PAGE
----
Ancient texts collected and compiled by Philip Glass, Shalom Goldman, Robert Israel, Richard Riddell, and Jerome Robbins
When Philip Glass decided to write an opera about the pharaoh Akhnaten, he faced an unusual creative challenge: How do you write an opera about a historical figure when almost all record of that person’s life has disappeared? In contrast to the well-documented subjects of Glass’s previous operas, Albert Einstein and Mahatma Gandhi, Akhnaten—today more commonly referred to as “Akhenaten”—is known to modern archaeologists only through a small, fragmentary collection of ancient artifacts. In fact, this scarcity of archaeological evidence was partly intentional: In the years following Akhnaten’s death, his successors, scandalized and outraged by the pharaoh’s religious reforms, had systematically destroyed the monuments of Akhnaten’s reign. Add to this the inevitable ravages of three and a half millennia, and it is no wonder that archaeologists have pieced together only a spotty record of the pharaoh’s life. Yet rather than viewing this fragmentary record as an impediment to understanding Akhnaten’s story, Glass viewed it as a vital part of the story—a story encompassing not merely the 17 years of Akhnaten’s reign but also the 3,500 years that have since elapsed.
Working closely with Shalom Goldman, an expert on ancient religions of the Middle East, Glass set about piecing together a series of vignettes representing what is known of Akhnaten’s life. Some of these scenes were inspired by artifacts from Akhnaten’s reign (for instance, a relief of Akhnaten and Nefertiti sitting with their six daughters), while other scenes were inspired by ancient Egyptian artifacts more generally (such as the Book of the Dead). The libretto, too, was stitched together from fragments of ancient text, including an inscription from a boundary marker found near the ruins of Akhnaten’s city Akhetaten, fragments of the “Amarna letters” (diplomatic correspondence from Akhnaten’s court), and a prayer likely written by Akhnaten himself (the beautiful “hymn to the sun”). The text for the Prelude comes from the Pyramid Texts, the earliest extant funerary literature from ancient Egypt, while the text for Amenhotep III’s funeral comes from the much later Book of the Dead. The love duet between Akhnaten and Nefertiti was taken from a poem found in a sarcophagus at the Valley of the Kings, while another text (from the “Attack and Fall” scene at the end of Act III) was found in the tomb of Akhnaten’s close relative Tutankhamun. Glass and his collaborators also included Psalm 104 from the Hebrew bible (sung by the chorus after Akhnaten’s hymn) and, as a gesture toward the importance of modern archaeology and tourism in bringing ancient Egypt back to light, passages from Frommer’s and Fodor’s guides to Egypt, spoken by the Professor at the end of Act III.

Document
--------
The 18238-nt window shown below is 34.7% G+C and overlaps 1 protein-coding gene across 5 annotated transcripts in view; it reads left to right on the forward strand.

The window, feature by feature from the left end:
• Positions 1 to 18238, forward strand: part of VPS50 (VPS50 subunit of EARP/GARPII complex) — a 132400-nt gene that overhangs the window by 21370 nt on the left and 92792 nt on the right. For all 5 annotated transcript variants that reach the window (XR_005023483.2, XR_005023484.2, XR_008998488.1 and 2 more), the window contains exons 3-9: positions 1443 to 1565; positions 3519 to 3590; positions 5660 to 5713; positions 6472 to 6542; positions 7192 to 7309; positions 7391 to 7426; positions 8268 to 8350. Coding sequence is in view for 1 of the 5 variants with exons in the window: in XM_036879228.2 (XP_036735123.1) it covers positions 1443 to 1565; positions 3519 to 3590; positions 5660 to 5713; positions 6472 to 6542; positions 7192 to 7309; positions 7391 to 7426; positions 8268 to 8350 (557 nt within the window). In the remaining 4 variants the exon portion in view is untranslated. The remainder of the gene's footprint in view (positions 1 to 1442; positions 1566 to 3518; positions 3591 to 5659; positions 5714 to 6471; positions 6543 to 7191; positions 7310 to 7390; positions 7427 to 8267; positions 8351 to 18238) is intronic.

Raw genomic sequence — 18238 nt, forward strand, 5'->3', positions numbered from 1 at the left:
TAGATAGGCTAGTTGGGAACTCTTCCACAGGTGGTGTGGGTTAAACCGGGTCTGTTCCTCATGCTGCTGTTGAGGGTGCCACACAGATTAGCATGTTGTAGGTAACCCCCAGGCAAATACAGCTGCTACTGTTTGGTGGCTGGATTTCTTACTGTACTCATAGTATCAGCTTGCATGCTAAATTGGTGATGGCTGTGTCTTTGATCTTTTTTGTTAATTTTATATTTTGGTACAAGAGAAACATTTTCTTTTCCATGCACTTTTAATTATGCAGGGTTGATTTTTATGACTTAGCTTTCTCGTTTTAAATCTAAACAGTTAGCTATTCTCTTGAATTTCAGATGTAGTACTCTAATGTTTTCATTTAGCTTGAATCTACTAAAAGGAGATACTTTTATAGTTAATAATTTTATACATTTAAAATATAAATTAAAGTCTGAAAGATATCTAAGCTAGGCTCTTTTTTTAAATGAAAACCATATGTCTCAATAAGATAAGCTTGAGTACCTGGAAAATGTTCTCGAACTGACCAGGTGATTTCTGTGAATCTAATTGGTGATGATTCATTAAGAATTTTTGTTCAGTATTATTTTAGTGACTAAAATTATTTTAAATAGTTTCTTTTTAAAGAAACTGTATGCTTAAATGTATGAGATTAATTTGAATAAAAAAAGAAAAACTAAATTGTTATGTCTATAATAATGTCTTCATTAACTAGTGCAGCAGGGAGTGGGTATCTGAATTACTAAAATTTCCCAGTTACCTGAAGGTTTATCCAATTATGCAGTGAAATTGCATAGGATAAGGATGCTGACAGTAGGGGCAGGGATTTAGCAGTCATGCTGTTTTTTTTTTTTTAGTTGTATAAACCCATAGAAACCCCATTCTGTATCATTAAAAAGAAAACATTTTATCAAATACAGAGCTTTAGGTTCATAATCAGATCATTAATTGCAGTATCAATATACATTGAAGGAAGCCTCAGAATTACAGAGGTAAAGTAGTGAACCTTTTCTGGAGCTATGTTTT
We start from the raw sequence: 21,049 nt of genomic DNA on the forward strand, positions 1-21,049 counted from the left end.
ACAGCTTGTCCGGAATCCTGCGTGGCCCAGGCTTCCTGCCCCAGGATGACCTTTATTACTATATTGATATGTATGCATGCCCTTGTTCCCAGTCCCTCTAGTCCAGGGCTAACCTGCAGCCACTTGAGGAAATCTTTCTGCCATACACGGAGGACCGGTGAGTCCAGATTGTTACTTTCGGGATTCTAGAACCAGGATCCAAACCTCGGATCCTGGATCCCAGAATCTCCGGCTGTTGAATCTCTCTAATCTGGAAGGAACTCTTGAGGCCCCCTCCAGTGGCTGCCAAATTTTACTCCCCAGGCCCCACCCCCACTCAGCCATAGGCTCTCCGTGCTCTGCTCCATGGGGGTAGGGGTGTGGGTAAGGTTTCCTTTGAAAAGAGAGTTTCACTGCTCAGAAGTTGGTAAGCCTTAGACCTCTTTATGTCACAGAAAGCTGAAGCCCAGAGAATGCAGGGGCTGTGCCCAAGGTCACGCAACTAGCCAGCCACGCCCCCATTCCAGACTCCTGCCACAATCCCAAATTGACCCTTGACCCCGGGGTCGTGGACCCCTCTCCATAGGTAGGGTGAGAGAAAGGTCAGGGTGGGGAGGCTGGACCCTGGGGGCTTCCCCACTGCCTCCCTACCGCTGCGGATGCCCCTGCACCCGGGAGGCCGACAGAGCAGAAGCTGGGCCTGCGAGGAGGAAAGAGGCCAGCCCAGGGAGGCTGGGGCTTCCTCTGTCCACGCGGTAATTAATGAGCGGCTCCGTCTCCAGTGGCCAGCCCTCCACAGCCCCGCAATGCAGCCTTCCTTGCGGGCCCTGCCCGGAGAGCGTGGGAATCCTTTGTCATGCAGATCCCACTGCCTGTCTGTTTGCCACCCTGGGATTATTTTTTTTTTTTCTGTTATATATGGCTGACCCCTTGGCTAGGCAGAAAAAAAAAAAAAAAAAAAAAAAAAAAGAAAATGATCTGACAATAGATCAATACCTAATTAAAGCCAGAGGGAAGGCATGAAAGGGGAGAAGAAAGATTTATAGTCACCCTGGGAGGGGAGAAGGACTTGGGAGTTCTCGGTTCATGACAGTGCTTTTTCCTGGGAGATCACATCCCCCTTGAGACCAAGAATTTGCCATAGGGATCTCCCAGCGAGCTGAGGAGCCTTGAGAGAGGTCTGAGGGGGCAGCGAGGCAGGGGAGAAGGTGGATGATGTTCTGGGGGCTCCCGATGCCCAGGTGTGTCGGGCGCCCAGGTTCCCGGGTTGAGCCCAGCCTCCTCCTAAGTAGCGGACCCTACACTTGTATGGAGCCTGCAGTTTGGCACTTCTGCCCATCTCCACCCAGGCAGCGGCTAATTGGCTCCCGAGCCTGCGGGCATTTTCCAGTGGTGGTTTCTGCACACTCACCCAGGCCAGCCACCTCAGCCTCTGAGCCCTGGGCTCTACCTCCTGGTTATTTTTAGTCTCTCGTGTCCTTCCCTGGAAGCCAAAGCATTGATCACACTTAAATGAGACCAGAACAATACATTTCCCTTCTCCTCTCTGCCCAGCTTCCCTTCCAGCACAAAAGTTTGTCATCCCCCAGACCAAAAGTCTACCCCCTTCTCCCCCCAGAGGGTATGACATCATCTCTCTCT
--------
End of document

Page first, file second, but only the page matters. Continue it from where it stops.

Rather than trying to fill in the missing pieces of Akhnaten’s story, Philip Glass decided to embrace the fragmented nature of the pharaoh’s archaeological record. What might be the benefits to telling a story this way? What might be some of the drawbacks? If you were preparing an opera (or a play/novel/television show/graphic novel/etc.) about Akhnaten, would you do the same thing?